5 Reasons Your Child Doesn't Listen the First Time You Speak

The way you give instructions determines how likely it is your child will listen the first time you speak.
Sonya Hurtado / Taxi / Getty Images

Getting kids to listen the first time you speak can feel like an uphill battle. Whether your child insists they didn't hear you the first three times you told them to turn off their video game, or they argue every time you tell them to get ready for bed, repeating yourself can be frustrating. 

While it’s normal—and healthy—for kids to assert their independence once in a while, they also need to learn how to follow directions.

One effective way to improve your child's compliance is by changing the way you give instructions.

If you get into the habit of doing any of these five things, you might be accidentally training your child not to listen.

1. You Give Too Many Warnings

Counting to three over and over again; asking, “How many times do I have to tell you?”; or saying, “This is really your last warning,” won’t be effective. If you give too many warnings, your child will learn to call your bluff.

In fact, giving repeat warnings trains your child not to listen the first time you speak. Why do what you say the first time if you’re going to repeat it at least five more times?

If you repeat yourself, your child will start to tune you out. Give your directions once. If they don't listen, follow through with a warning and be ready to give them a consequence if they don't take action. 

2. You Make Meaningless Threats

Threats like, “You’ll never be allowed to go outside again if you don’t clean your room right now!” or, “I’m throwing away all your toys if you don’t pick them up!” aren’t likely to work.

While you may mean them when you say them out of sheer frustration, children are quick to recognize when a parent cannot or will not follow through with outrageous punishments.

Exaggerated threats aren’t the only problem. Sometimes, parents make threats that sound inviting. Saying, “I’ll turn this car around right now if you don’t stop arguing!” may sound more like a reward rather than a punishment—depending upon the destination.

3. You Engage in Power Struggles

It's easy to get sucked into an argument with your child without really noticing it’s happening. But the longer you engage in the, “Yes you are!” and “No I’m not!” battle, the longer your child can avoid following through with your instructions.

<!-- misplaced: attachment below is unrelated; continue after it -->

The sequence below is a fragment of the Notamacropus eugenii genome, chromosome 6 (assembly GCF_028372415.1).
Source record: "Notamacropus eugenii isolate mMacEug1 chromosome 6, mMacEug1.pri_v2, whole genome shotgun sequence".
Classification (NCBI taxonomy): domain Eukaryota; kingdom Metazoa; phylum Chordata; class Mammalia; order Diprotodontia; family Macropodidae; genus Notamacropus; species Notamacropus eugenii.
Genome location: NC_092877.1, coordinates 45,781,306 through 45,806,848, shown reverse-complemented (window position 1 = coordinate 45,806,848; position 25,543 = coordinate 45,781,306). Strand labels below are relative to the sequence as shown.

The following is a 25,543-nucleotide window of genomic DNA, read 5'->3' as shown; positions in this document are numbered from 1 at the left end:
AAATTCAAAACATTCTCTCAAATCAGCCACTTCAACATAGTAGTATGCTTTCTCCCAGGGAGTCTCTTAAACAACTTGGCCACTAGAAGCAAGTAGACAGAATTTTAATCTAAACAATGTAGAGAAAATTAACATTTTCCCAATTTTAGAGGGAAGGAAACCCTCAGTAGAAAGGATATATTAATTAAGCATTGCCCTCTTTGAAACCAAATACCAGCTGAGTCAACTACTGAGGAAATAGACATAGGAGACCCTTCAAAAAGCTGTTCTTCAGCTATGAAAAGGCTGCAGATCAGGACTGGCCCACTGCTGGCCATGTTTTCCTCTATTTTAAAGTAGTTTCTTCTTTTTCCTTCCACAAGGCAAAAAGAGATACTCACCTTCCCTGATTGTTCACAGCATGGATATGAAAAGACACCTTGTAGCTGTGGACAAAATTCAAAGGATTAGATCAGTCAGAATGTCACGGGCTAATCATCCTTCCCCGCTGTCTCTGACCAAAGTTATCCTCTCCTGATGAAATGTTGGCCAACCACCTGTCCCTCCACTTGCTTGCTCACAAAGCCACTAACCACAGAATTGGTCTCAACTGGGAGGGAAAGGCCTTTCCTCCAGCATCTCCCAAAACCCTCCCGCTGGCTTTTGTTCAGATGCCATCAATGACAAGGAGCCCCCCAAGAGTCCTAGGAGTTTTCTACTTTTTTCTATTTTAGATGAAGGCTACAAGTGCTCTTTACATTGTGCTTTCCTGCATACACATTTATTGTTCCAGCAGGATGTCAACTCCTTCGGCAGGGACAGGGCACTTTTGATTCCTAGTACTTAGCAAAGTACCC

If you tell your child to clean their room, and they argue about it for 20 minutes, that’s 20 minutes they just delayed doing what you asked. Don’t get distracted by a power struggle. Instead, be prepared to follow through with a consequence if your child chooses not to comply.

4. You Don’t Follow Through With Consequences

Negative consequences teach your child to make better choices in the future. But if you struggle to follow through with consequences consistently, your child won’t learn.

Threatening to take away privileges without actually doing it, or giving in when your child begs for his privileges back won't be effective. Follow through with logical consequences that will serve as a life lesson.

Teach your child that you say what you mean and mean what you say. Only offer warnings if you plan to follow through with a fair consequence.

5. You Raise Your Voice

When children don't listen, many parents are tempted to raise their voices. But yelling isn’t likely to lead to positive results. Your child will simply learn to tune you out.

Also, research shows yelling can be just as harmful as spanking. It will damage your relationship with your child, which will decrease the chances your child will listen to you in the future.

A Word from Verywell

If you're struggling to get your child to listen, try a new approach. It takes practice to change the way you speak to your child. But over time, you'll get used to giving more effective commands.

It's important to prepare your kids for the real world. Their future boss isn't likely to remind them 10 times that they should finish a report or fill out a time sheet. Instead, they'll experience consequences for not doing what's expected of them.

Make it a priority to get your child to listen the first you speak. It will save both of you a lot of time and frustration when your child knows you mean business. 

Verywell Family uses only high-quality sources, including peer-reviewed studies, to support the facts within our articles. Read our editorial process to learn more about how we fact-check and keep our content accurate, reliable, and trustworthy.

By Amy Morin, LCSW
Amy Morin, LCSW, is the Editor-in-Chief of Verywell Mind. She's also a psychotherapist, an international bestselling author of books on mental strength and host of The Verywell Mind Podcast. She delivered one of the most popular TEDx talks of all time.